Nine governments across Micronesia gathered from April sixth to seventh, 2016 at Palikir. The workshop was conducted to discuss about ways to implement effective enforcement of the Micronesia Regional Shark Sanctuary and also to discuss about larger fisheries management challenges such as illegal unprotected and unregulated vessels.
The workshop was organized by the government of the Federated States of Micronesia with the help from the Micronesia Conservation Trust and The Pew Charitable Trusts. Participants included Pacific island jurisdictions of Palau, Marshall Islands, Federated States of Micronesia and its four States of Chuuk, Kosrae, Pohnpei, and Yap, the Commonwealth of the Northern Mariana Islands.
It is important to note that Micronesia Regional Shark Sanctuary was completed in 2015, covering an area of 6.5 square kilometers, prohibiting the commercial fishing for sharks,retention of sharks caught as bycatch, and trade, possession, and sale of shark products.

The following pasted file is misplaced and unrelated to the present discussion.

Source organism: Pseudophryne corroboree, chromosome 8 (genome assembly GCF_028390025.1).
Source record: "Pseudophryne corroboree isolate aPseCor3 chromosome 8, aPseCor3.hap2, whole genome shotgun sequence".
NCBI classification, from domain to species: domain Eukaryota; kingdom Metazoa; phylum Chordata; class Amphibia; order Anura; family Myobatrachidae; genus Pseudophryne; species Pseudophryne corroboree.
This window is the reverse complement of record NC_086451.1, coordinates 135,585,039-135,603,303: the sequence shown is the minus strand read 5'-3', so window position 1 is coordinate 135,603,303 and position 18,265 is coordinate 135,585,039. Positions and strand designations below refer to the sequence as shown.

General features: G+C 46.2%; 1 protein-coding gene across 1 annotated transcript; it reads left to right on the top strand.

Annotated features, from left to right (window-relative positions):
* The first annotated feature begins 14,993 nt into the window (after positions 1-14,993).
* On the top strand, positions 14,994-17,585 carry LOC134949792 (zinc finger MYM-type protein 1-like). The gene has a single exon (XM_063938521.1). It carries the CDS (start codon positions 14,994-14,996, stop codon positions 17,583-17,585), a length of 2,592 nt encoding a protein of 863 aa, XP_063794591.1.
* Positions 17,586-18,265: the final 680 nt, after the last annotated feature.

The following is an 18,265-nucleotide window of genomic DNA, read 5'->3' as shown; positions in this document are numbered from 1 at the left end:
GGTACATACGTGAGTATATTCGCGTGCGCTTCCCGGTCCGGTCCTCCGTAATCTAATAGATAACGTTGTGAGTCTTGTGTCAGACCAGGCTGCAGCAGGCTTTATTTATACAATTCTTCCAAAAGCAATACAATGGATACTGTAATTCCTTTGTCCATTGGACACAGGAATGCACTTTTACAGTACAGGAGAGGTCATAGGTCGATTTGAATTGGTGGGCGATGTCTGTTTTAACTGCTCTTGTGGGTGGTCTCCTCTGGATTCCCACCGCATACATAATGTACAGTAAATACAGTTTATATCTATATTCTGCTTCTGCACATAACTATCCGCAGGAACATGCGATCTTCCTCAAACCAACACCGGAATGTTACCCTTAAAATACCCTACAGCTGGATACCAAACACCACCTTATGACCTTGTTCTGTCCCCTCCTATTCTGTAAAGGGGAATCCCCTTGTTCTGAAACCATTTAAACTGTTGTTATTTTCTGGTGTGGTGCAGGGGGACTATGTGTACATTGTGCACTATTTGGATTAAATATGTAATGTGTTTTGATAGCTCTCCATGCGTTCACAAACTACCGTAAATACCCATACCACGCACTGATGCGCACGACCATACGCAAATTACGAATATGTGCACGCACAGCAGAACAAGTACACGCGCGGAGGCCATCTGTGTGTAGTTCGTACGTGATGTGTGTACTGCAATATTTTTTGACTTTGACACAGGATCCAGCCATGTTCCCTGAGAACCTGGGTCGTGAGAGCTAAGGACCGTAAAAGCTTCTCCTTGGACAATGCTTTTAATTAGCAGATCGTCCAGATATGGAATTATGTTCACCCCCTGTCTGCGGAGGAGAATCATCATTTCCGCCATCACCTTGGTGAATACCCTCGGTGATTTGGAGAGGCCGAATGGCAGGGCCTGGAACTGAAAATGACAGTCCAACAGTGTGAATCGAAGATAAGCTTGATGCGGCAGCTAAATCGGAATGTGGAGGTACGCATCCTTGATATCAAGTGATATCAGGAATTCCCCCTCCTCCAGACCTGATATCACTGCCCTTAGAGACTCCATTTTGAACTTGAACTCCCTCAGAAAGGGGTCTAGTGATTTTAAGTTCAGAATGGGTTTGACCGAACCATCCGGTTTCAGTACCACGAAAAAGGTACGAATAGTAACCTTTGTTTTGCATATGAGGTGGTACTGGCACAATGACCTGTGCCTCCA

Taking these kind of threats to account, Regional Shark Sanctuary was built to ensure meaningful protections for these species.
According to Vice President Yosiwo George, it is very important to take shark protection measures and actively use them in order to protect these species. “This workshop is a momentous step to doing just that and illustrates the Pacific’s understanding of the importance of this Regional Sanctuary to its marine ecosystem and the lives of those relying on these resources” he said.
It is now an evident factor that sharks are worth more alive than dead. This is specially true to Palau’s waters, with one reef shark contributing US $ 1.9 million over its lifetime compared to a one-time value of $108 if sold at the market.
Moreover, Tony De Brum, Ambassador of Climate Change for the Republic of the Marshall Islands stated that this endeavour will become a major achievement if Micronesia Regional Shark Sanctuary are able to harmonize their enforcement efforts and make these shark protections a reality.
“Given the importance of sharks to the Pacific ecologically, economically, and culturally, the ability for these governments to work together to develop solutions to enforce the shark sanctuary on a regional scale is a significant step toward ensuring these species survival,” said Jen Sawada, officer at the Pew Charitable Trusts.